Topic #12 I have visited many places in my lifetime, from as far east as Florida to the topics of Kauai. There were two places during my travels that have stuck out to me the most though. Visiting Mason City, Illinois, a little town of twenty-two hundred people and visiting family in Beverly Hills, California, there are bound to be some differences but also, some similarities on the subject.
The majority of people in the United States, even internationally, know what Beverly Hills is.
It is the place to be for amazing shopping, fancy cars, big houses, and the place to go to see celebrities. This little town in Southern California is very materialistic. When visiting, I almost felt as though I had to dress and act like these people just to fit into their society. Now, Mason City is my kind of vacation. Back in the country, life really does move slower and it is much simpler. What you wear and what you look like do not matter.
The older and more broke down your truck is, the better off you are for mud bogging and road tripping to surrounding towns and the creeks. Everybody knows everybody and where each other live. In Beverly Hills, there are a wide variety of job professions. You could be virtually anything your heart desired, from being a banker to being a personal assistant to someone famous. The work that they do in California is on the opposite end of the spectrum compared to the work they do in Illinois.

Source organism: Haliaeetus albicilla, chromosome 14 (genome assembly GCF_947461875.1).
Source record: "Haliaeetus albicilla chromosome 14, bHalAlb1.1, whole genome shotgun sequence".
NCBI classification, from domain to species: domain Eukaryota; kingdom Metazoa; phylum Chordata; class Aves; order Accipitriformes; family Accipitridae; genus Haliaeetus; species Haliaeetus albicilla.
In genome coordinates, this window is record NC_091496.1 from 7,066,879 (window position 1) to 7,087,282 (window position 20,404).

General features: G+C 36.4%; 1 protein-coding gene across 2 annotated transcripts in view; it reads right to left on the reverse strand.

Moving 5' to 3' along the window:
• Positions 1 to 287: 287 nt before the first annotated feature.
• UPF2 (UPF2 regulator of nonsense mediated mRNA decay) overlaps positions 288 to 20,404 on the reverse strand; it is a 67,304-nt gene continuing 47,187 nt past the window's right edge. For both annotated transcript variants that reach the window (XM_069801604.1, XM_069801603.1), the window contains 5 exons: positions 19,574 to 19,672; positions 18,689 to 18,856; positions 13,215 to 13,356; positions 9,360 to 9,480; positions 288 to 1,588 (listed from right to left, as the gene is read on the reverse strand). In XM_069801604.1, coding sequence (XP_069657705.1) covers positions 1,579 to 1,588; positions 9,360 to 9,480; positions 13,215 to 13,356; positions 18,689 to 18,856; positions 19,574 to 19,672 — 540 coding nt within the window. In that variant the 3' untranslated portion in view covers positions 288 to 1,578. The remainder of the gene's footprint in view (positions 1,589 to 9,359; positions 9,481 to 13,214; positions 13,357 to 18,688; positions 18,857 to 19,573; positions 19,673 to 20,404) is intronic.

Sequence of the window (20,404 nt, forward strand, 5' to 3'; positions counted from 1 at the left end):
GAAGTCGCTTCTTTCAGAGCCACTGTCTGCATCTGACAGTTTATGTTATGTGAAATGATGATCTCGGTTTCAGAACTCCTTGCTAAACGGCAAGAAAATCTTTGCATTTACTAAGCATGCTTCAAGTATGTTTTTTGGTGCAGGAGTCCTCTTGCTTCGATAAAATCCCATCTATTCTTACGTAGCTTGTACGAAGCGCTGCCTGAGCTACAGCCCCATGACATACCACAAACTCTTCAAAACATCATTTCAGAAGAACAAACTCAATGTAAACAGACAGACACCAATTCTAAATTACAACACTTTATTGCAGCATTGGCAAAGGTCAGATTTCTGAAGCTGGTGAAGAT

In Mason City, you either works on some kind of a farm, be it a pig farm or a corn farm, or you work for the local HULL Trucking Company. Obviously, there are other professions there otherwise there would be no local businesses or education, etc. That is virtually impossible. The job choices in both places are ways that people make their livings and contribute to our society. Beverly Hills is an urban jungle, full of high rises and the lovely smell of a big city. There are loud noises and a lot of vehicle and foot traffic through its winding streets and hills.
I’m pretty sure that the drivers of these fancy vehicles on these winding streets make up their own rules of the road, almost like they are more obligated than others. In M. C. there is one road in and out of the town, Highway 65. There are not even any traffic lights, and only a few stop signs. Most roads there only require you to yield and make sure there is no one coming. People that are from Central and Southern Illinois say that Chicago and its surrounding suburbs should be considered an entirely different state. I believe that this is true.
Central Illinois is rolling plains and a horizon as far as the eye can see. The smell of fresh air and the surroundings, make it an absolutely beautiful place to visit or to even live. Illinois is probably where I will end up some day, owning a farm and lots of animals. It was and still is my favorite place to visit in the United States. But, having been visiting California all of my life, it has a special place in my heart. These places are polar opposites in every way imaginable. I like being able to visit different ways of life.